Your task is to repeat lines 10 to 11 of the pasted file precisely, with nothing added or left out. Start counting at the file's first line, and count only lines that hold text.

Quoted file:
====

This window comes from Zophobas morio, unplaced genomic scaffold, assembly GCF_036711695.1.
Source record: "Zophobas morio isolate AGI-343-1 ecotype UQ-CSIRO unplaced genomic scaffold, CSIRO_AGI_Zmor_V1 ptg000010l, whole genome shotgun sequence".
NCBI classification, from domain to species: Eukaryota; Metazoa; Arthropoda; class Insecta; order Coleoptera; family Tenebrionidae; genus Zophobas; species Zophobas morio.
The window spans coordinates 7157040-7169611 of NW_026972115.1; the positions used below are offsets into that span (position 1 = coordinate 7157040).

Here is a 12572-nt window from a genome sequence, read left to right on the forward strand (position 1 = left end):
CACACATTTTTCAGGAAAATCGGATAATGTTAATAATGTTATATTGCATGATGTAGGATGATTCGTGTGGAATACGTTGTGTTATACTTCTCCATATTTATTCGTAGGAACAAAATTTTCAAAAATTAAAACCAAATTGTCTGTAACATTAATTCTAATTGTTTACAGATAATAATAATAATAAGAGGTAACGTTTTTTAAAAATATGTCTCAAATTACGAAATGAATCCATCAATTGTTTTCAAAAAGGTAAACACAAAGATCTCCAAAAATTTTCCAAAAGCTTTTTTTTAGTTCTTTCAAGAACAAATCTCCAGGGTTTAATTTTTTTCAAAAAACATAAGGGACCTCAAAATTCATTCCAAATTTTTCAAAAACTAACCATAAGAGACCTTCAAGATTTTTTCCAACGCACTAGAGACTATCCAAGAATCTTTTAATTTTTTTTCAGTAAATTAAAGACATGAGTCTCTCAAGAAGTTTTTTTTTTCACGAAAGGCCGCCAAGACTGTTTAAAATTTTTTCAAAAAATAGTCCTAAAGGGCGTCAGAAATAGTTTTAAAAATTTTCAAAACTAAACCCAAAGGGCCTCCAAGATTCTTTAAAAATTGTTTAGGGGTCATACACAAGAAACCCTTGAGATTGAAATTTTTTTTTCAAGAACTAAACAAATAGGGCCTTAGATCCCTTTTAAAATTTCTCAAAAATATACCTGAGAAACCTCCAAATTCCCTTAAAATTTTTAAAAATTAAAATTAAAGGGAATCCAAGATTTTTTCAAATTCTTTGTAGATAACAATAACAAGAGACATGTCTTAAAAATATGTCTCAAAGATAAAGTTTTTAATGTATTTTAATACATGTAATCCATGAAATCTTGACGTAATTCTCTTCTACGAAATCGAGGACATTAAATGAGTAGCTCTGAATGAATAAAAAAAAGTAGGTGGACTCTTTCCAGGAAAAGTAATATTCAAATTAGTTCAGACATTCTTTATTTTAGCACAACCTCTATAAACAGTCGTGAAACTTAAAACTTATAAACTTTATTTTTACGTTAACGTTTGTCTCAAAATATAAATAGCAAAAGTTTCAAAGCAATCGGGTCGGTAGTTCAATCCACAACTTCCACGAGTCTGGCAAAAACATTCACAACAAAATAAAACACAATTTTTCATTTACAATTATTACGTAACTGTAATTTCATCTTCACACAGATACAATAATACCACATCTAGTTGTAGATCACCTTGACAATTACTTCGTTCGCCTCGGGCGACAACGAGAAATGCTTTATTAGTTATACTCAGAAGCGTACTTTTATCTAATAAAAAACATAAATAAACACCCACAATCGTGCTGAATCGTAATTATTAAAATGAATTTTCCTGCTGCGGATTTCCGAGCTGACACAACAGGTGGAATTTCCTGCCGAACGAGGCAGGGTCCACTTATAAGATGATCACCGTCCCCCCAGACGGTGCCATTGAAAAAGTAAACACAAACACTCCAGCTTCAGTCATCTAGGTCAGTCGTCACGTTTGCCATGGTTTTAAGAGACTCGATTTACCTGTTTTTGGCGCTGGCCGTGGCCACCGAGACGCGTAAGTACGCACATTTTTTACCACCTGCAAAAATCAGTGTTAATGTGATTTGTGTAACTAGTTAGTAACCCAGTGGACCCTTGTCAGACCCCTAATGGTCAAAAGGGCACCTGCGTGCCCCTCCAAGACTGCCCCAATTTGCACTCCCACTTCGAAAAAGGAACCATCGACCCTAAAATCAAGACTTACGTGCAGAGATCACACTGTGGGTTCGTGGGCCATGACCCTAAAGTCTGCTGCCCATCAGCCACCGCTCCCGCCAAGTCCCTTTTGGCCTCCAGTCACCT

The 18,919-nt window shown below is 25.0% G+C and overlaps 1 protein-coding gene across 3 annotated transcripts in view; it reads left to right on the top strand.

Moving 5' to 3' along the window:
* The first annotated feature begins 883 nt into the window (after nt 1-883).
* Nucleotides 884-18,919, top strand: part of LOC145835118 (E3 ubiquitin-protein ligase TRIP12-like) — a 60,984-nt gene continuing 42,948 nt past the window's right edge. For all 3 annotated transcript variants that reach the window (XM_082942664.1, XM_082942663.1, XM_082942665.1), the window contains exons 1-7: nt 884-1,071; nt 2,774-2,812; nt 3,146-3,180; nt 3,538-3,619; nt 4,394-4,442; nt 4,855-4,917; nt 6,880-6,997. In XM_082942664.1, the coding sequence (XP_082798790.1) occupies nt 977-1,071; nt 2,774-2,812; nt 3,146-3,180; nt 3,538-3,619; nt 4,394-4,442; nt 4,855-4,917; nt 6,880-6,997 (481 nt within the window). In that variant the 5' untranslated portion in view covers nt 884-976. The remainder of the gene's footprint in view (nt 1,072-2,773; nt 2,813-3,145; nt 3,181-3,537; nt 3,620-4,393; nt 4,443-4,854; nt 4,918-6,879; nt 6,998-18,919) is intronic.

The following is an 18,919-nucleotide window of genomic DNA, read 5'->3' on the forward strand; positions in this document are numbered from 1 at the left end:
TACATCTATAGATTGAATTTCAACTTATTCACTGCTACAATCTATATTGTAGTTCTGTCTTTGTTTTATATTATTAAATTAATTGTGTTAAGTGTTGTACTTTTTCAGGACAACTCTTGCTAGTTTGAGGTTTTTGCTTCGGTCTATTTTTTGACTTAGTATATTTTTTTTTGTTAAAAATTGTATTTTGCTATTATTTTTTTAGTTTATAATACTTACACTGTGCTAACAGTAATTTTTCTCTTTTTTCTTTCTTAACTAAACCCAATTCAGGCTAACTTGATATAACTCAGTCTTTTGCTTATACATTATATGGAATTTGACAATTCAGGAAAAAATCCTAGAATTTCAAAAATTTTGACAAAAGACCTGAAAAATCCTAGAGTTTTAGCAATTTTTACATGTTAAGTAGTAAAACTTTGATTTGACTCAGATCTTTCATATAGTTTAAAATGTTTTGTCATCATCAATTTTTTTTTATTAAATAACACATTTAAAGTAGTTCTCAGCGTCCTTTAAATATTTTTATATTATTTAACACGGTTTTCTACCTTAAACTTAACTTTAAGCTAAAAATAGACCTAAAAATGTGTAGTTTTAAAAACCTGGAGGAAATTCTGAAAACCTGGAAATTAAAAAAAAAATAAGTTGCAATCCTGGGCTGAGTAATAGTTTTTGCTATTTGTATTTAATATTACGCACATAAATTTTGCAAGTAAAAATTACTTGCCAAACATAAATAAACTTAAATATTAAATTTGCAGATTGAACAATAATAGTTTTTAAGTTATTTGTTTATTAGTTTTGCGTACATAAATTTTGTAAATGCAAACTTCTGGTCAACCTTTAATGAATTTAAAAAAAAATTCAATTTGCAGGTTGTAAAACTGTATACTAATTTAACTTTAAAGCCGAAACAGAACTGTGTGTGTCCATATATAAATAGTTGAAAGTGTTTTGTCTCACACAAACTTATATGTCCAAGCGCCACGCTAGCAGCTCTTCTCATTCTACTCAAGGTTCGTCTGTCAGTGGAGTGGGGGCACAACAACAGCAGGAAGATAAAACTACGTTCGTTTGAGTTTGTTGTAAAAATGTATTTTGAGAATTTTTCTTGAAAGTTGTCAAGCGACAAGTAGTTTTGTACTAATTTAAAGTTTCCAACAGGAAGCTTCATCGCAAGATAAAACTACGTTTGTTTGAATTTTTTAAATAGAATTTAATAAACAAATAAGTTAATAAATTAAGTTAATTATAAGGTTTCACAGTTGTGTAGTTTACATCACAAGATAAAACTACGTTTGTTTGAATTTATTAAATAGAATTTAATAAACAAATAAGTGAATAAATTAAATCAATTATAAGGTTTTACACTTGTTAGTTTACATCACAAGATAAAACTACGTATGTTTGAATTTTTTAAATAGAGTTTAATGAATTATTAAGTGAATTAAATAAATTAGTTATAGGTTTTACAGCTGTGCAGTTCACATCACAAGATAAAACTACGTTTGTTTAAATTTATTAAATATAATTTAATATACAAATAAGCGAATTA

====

* Nucleotides 884-18,919, top strand: part of LOC145835118 (E3 ubiquitin-protein ligase TRIP12-like) — a 60,984-nt gene continuing 42,948 nt past the window's right edge. For all 3 annotated transcript variants that reach the window (XM_082942664.1, XM_082942663.1, XM_082942665.1), the window contains exons 1-7: nt 884-1,071; nt 2,774-2,812; nt 3,146-3,180; nt 3,538-3,619; nt 4,394-4,442; nt 4,855-4,917; nt 6,880-6,997. In XM_082942664.1, the coding sequence (XP_082798790.1) occupies nt 977-1,071; nt 2,774-2,812; nt 3,146-3,180; nt 3,538-3,619; nt 4,394-4,442; nt 4,855-4,917; nt 6,880-6,997 (481 nt within the window). In that variant the 5' untranslated portion in view covers nt 884-976. The remainder of the gene's footprint in view (nt 1,072-2,773; nt 2,813-3,145; nt 3,181-3,537; nt 3,620-4,393; nt 4,443-4,854; nt 4,918-6,879; nt 6,998-18,919) is intronic.

The following is an 18,919-nucleotide window of genomic DNA, read 5'->3' on the forward strand; positions in this document are numbered from 1 at the left end: